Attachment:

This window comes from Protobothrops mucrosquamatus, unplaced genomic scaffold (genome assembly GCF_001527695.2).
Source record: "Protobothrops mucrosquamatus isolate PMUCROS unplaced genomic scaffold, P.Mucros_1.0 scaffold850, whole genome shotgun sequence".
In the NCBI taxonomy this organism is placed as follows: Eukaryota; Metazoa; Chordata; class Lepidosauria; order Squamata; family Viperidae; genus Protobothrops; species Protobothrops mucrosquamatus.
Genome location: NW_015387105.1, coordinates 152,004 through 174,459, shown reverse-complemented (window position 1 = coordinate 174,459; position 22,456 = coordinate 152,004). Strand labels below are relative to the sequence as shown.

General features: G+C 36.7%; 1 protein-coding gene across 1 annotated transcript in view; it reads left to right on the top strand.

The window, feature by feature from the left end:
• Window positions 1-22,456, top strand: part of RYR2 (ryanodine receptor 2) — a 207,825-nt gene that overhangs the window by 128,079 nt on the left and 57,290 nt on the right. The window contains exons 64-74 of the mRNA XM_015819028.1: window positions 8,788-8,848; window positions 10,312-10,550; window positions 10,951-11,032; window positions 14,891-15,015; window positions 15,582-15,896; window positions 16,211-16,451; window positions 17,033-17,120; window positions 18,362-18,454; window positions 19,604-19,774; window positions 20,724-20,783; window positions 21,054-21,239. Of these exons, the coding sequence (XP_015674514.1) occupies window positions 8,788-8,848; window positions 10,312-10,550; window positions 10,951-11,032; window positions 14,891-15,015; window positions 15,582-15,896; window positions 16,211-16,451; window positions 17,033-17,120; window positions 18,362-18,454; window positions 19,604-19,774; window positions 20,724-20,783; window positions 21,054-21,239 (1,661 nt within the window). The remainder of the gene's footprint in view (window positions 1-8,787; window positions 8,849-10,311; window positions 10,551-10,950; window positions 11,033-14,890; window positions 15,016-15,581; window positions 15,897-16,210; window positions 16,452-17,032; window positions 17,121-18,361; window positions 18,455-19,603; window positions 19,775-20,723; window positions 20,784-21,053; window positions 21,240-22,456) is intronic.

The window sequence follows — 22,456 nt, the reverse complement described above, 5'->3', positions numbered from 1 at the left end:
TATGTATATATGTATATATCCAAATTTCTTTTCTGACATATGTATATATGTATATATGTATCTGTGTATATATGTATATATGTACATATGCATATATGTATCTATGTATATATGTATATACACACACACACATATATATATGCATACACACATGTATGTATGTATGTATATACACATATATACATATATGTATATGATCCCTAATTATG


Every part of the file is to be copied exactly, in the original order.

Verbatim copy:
This window comes from Protobothrops mucrosquamatus, unplaced genomic scaffold (genome assembly GCF_001527695.2).
Source record: "Protobothrops mucrosquamatus isolate PMUCROS unplaced genomic scaffold, P.Mucros_1.0 scaffold850, whole genome shotgun sequence".
In the NCBI taxonomy this organism is placed as follows: Eukaryota; Metazoa; Chordata; class Lepidosauria; order Squamata; family Viperidae; genus Protobothrops; species Protobothrops mucrosquamatus.
Genome location: NW_015387105.1, coordinates 152,004 through 174,459, shown reverse-complemented (window position 1 = coordinate 174,459; position 22,456 = coordinate 152,004). Strand labels below are relative to the sequence as shown.

General features: G+C 36.7%; 1 protein-coding gene across 1 annotated transcript in view; it reads left to right on the top strand.

The window, feature by feature from the left end:
• Window positions 1-22,456, top strand: part of RYR2 (ryanodine receptor 2) — a 207,825-nt gene that overhangs the window by 128,079 nt on the left and 57,290 nt on the right. The window contains exons 64-74 of the mRNA XM_015819028.1: window positions 8,788-8,848; window positions 10,312-10,550; window positions 10,951-11,032; window positions 14,891-15,015; window positions 15,582-15,896; window positions 16,211-16,451; window positions 17,033-17,120; window positions 18,362-18,454; window positions 19,604-19,774; window positions 20,724-20,783; window positions 21,054-21,239. Of these exons, the coding sequence (XP_015674514.1) occupies window positions 8,788-8,848; window positions 10,312-10,550; window positions 10,951-11,032; window positions 14,891-15,015; window positions 15,582-15,896; window positions 16,211-16,451; window positions 17,033-17,120; window positions 18,362-18,454; window positions 19,604-19,774; window positions 20,724-20,783; window positions 21,054-21,239 (1,661 nt within the window). The remainder of the gene's footprint in view (window positions 1-8,787; window positions 8,849-10,311; window positions 10,551-10,950; window positions 11,033-14,890; window positions 15,016-15,581; window positions 15,897-16,210; window positions 16,452-17,032; window positions 17,121-18,361; window positions 18,455-19,603; window positions 19,775-20,723; window positions 20,784-21,053; window positions 21,240-22,456) is intronic.

The window sequence follows — 22,456 nt, the reverse complement described above, 5'->3', positions numbered from 1 at the left end:
TATGTATATATGTATATATCCAAATTTCTTTTCTGACATATGTATATATGTATATATGTATCTGTGTATATATGTATATATGTACATATGCATATATGTATCTATGTATATATGTATATACACACACACACATATATATATGCATACACACATGTATGTATGTATGTATATACACATATATACATATATGTATATGATCCCTAATTATG